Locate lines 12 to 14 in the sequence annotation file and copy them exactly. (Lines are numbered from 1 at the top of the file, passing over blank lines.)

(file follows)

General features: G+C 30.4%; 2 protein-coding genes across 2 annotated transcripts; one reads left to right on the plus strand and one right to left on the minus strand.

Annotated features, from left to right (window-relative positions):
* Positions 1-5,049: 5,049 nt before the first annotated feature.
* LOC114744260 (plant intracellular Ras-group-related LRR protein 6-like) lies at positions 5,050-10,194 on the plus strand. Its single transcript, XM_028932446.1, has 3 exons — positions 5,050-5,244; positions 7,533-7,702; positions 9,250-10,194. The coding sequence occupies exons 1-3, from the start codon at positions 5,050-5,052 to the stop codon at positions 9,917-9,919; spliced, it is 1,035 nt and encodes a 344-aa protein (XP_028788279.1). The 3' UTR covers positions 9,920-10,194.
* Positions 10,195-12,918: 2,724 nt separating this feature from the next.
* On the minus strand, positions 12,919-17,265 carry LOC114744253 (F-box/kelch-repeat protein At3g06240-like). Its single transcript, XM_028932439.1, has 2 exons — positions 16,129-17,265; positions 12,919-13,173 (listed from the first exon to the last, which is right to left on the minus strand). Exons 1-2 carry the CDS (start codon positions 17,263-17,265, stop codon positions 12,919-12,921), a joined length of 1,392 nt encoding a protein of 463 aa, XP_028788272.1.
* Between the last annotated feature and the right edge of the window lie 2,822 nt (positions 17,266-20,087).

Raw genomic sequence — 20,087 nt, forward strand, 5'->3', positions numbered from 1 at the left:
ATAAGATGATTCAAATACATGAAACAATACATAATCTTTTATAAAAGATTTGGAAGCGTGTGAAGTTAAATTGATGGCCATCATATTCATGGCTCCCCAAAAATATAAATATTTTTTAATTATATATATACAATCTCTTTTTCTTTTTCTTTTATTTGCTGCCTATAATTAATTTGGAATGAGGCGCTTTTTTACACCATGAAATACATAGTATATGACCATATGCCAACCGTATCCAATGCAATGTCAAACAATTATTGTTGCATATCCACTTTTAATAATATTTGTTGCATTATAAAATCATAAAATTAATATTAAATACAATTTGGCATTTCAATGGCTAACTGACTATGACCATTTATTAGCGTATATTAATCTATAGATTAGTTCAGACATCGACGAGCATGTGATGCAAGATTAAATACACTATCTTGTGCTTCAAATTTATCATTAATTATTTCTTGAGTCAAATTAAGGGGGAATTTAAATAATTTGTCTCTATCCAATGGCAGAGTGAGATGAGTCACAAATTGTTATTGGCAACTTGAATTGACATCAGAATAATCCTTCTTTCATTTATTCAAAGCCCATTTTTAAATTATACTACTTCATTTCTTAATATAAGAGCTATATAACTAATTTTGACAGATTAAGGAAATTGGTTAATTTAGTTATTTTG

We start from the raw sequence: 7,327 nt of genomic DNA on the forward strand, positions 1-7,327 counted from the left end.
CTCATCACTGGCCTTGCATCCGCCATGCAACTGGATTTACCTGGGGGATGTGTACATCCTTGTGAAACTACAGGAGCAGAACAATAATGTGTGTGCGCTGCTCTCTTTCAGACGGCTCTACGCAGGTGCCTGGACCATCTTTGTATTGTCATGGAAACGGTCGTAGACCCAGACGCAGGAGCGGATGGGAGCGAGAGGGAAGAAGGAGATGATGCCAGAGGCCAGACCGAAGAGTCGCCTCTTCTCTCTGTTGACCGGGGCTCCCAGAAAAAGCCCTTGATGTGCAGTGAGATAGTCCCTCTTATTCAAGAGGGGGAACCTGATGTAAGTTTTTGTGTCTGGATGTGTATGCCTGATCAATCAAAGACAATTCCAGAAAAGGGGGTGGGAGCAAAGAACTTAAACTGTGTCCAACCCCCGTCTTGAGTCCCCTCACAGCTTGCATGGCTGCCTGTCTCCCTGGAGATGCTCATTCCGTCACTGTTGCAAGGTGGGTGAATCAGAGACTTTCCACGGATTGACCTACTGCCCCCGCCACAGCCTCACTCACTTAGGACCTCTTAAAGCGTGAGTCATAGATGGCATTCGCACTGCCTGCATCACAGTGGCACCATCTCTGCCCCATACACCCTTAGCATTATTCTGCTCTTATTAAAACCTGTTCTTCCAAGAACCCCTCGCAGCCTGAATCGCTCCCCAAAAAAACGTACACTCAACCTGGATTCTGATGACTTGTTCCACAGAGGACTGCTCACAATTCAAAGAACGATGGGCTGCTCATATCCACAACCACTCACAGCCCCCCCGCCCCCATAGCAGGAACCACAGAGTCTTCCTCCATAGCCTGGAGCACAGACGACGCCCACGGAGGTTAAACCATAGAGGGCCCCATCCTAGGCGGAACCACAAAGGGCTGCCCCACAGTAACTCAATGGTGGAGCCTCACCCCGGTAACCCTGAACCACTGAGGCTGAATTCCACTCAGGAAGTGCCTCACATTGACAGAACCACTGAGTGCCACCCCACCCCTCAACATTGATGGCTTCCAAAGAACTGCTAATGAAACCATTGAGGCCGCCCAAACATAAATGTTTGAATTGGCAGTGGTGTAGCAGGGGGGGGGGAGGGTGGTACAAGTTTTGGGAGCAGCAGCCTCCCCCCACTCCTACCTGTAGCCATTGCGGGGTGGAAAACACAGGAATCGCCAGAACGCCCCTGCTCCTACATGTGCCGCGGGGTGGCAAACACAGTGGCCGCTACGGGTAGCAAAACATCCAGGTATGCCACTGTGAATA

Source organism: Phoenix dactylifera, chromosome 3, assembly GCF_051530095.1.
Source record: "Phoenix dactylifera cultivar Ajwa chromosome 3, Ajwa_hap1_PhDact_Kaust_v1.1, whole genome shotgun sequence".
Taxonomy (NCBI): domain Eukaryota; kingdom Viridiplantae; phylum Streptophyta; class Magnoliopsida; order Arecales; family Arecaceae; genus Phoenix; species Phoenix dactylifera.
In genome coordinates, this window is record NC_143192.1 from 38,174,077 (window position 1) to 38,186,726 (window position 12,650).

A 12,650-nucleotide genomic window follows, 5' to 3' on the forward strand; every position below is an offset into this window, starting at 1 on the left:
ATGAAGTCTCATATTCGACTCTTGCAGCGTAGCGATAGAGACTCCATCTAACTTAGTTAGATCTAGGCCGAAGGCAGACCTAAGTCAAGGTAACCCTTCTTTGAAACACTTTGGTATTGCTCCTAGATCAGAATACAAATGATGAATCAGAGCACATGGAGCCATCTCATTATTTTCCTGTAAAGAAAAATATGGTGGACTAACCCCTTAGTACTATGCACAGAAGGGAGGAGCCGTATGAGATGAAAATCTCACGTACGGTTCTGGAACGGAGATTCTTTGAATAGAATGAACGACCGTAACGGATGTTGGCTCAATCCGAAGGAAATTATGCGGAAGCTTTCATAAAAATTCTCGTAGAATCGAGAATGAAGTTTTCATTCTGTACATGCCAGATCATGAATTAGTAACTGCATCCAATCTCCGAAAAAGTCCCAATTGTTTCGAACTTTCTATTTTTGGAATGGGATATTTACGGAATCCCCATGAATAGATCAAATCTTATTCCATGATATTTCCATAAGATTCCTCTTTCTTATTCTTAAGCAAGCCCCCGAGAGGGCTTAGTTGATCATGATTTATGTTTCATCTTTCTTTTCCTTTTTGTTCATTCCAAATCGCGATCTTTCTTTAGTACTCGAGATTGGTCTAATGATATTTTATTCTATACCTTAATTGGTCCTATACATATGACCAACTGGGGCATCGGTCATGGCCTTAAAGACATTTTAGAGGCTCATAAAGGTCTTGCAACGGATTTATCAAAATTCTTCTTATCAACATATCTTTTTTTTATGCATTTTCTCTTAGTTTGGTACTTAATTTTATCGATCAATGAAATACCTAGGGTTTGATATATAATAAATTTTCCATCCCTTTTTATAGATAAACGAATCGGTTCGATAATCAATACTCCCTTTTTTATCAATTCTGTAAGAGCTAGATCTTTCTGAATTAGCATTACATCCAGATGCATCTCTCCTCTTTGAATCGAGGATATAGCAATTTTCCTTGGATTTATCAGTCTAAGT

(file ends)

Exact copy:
Source organism: Phoenix dactylifera, chromosome 3, assembly GCF_051530095.1.
Source record: "Phoenix dactylifera cultivar Ajwa chromosome 3, Ajwa_hap1_PhDact_Kaust_v1.1, whole genome shotgun sequence".
Taxonomy (NCBI): domain Eukaryota; kingdom Viridiplantae; phylum Streptophyta; class Magnoliopsida; order Arecales; family Arecaceae; genus Phoenix; species Phoenix dactylifera.